A few days back I managed to blow up my Twitter timeline when I tweeted that I’d voted Leave on 23th June 2016 but could no longer support leaving the EU. Several people have asked why I ever voted Leave in the first place and what’s brought about the change of heart.
Firstly, I’m not a member of any political party, I’m not an activist and didn’t campaign for Leave in the Referendum. I’ve always been vaguely Eurosceptic, thinking the single market and freedom of movement a good thing, but that pushing ahead with integration against popular consent is unwise. I don’t like the term sovereignty, I prefer ‘accountability’ and generally think the closer to home the better. There was a feeling, to use the cliché that ‘we joined a common market not a political union’. The phony renegotiation seemed to confirm my view that the EU has a tin-ear towards countries that don’t see themselves on a continuous the path to ‘ever closer union’.
During the campaign I didn’t pay much attention to the likes of Nigel Farage, immigration not being a subject that exercised me. I did find the Conservative MEP Daniel Hannan quite convincing. He seemed to articulate a vision where we would somehow keep the benefits of the Single Market but also be more open to the world; be part of a free trade area ‘from Iceland to the Ukraine border’ but also able to strike our own trade deals. I dismissed the Remain campaign’s warning that leaving the EU would mean leaving the SM as Project Fear. In retrospect it sounds like child-like magical thinking but it was enough to convince me to put a cross in the Leave box on 23/06/16.
Theresa May’s Lancaster House speech was an unwelcome surprise. She stated we don’t seek to be inside the single market or even the EEA (that free trade area from Iceland to the Ukraine border). That wasn’t what I voted for. She appeared to be setting the policy to fit the no-ECJ line in her conference speech. Then came the Brexit white-paper . This appeared to have been written by a intern in their lunch break – thus demonstrating to everyone that we were not ready to trigger A50. Then she triggered A50 anyway. Retrospectively this looks like probably the most irresponsible decision by any British Prime Minister since…actually I can’t think of a comparison.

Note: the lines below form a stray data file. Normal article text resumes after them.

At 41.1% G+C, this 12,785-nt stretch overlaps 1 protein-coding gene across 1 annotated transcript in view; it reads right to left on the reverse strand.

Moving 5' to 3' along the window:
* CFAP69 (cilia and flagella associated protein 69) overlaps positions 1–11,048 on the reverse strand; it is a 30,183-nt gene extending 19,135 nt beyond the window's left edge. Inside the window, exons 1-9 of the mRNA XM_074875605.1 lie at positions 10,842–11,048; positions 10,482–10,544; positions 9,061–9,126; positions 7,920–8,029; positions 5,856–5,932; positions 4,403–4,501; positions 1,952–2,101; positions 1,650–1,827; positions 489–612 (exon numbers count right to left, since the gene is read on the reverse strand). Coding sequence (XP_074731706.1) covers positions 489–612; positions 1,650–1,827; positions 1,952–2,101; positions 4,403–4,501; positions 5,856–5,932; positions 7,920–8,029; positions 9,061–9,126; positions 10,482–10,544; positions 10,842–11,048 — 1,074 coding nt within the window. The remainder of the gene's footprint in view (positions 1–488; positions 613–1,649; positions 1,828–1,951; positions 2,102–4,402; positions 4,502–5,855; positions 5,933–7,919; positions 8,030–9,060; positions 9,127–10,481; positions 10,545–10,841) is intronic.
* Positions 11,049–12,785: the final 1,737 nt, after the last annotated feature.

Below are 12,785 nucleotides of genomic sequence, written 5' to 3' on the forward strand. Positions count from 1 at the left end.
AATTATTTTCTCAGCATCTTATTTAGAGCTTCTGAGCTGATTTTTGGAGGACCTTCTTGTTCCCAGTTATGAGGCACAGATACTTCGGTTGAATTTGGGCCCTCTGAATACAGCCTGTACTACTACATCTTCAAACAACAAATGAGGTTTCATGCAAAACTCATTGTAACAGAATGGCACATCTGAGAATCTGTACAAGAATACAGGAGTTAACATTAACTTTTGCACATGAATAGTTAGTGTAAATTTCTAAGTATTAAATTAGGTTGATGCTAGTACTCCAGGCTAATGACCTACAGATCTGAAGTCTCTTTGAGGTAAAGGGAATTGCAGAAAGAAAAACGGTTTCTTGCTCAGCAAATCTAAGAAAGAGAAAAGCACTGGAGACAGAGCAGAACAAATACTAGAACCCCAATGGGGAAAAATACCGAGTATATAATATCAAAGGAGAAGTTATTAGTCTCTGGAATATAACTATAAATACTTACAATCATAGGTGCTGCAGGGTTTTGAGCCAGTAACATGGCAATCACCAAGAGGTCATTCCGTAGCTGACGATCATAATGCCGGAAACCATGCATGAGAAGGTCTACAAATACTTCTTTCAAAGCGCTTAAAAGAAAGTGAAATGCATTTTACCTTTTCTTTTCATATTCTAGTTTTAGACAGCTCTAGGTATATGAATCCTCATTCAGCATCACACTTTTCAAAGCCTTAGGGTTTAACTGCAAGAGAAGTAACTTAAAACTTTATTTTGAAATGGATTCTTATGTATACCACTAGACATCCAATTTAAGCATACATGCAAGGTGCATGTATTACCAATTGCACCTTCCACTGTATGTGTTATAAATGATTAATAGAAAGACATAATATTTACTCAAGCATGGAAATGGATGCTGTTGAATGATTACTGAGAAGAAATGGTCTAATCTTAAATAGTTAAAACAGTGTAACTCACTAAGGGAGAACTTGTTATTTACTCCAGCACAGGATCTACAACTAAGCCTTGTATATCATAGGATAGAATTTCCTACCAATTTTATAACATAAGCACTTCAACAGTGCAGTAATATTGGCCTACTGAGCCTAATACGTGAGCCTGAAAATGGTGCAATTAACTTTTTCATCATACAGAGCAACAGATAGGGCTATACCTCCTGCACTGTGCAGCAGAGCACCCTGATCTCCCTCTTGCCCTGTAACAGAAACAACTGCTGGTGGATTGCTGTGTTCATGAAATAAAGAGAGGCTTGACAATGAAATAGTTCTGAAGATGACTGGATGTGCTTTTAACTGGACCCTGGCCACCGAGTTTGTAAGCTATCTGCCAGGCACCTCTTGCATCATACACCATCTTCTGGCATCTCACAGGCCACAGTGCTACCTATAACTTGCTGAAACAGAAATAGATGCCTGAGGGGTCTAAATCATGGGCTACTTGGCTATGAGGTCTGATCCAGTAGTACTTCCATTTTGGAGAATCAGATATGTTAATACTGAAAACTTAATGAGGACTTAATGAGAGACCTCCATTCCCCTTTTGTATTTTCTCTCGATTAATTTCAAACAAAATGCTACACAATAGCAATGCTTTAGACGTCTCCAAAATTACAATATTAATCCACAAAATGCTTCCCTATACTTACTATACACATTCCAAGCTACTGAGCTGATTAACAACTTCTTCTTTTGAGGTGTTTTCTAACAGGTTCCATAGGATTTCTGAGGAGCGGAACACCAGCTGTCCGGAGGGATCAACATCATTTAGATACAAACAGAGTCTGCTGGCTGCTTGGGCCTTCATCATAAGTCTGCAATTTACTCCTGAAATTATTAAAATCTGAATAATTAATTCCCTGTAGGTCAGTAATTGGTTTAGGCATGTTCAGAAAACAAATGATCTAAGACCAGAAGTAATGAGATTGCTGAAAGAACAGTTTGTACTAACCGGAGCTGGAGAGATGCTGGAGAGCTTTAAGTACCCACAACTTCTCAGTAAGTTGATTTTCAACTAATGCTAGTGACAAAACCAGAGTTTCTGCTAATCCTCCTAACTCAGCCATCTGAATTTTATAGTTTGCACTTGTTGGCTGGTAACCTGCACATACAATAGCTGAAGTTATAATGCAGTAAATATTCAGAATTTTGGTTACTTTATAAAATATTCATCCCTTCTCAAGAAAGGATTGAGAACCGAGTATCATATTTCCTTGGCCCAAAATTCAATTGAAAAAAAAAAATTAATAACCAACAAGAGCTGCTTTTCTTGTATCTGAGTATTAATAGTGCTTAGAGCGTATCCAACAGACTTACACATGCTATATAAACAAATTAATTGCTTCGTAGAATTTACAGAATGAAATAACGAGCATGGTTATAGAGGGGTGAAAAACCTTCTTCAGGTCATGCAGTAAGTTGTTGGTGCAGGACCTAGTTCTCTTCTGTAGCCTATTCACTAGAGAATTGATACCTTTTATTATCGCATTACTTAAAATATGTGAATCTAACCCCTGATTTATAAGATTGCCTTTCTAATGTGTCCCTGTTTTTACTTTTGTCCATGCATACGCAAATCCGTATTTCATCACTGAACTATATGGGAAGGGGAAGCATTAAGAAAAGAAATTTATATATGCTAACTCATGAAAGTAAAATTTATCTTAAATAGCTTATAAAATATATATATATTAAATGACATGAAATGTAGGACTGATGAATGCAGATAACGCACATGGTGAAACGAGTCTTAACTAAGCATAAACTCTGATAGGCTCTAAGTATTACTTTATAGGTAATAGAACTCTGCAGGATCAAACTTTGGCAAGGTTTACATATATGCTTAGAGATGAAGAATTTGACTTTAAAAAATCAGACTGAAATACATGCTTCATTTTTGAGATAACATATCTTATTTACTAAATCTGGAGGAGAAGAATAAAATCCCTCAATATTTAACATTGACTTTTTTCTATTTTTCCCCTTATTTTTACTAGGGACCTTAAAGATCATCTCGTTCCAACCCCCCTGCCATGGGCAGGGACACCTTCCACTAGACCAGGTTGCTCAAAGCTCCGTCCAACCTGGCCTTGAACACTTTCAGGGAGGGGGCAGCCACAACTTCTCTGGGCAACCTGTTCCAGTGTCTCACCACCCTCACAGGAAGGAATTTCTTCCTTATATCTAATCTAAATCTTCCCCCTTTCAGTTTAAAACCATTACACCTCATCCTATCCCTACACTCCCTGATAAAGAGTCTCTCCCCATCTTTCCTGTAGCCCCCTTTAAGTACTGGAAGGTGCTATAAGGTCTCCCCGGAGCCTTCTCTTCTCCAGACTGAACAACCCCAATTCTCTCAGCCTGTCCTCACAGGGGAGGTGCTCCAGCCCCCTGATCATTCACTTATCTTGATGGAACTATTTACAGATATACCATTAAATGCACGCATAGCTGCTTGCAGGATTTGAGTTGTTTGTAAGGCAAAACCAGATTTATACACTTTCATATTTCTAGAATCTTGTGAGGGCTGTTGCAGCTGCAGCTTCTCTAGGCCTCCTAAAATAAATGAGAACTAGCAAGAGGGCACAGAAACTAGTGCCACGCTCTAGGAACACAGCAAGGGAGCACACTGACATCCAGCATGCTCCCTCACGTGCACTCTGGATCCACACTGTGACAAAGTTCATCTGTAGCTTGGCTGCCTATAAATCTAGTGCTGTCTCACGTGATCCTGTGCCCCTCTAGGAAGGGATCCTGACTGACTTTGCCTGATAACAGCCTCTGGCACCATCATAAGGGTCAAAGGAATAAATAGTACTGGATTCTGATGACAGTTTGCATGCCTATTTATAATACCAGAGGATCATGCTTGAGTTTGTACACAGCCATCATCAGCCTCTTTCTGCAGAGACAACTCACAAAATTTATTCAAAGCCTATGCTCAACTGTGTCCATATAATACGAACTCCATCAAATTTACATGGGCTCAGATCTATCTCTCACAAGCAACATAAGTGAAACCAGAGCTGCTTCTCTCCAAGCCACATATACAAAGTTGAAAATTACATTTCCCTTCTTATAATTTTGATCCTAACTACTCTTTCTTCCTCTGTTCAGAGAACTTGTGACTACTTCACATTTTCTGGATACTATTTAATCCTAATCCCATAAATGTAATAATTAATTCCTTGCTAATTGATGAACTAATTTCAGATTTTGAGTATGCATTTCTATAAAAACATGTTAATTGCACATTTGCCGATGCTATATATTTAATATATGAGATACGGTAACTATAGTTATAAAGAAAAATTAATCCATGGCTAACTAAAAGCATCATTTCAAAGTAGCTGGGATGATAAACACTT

Watching the Govt make a total mess of the practicalities of leaving also made me rethink the principle of leaving. In the past 16 months I’ve read more on the EU institutions, the single market, customs unions, trade, bank passporting, Euratom etc etc than I ever thought possible. The EU is not perfect and some solution must be found to allow countries to move ahead with further political integration at different speeds. However, I can now see that being part of a customs union but also being free to make our own deals with other countries is a logical contradiction. I’m now aware that the single market is not just ‘free trade’ – it’s a regulatory level playing field with a legal order to enforce those regulations and that you can’t pick and choose which rules are for you.
I’m now aware that we already have free trade deals with large parts of the world – just that they’ve been negotiated by the EU and leaving the EU also means leaving those arrangements overnight. I now know what Euratom is – an utterly non-controversial arrangement for nuclear cooperation which we’re seemingly leaving just to prove a point. Not what I voted for. I could go on and on… But basically the more information I had the more I questioned the principle of leaving at the same time as realizing the practicalities are beyond any Govt in the timescale available.
So in summary, if there was the ‘one thing’ that changed my view it’s the Govt decision to leave the EEA. But there was also a process of learning about the EU and learning just what leaving it means in a wider context I guess the lesson here is the more information you have when making a decision the more likely your decision will be the correct one.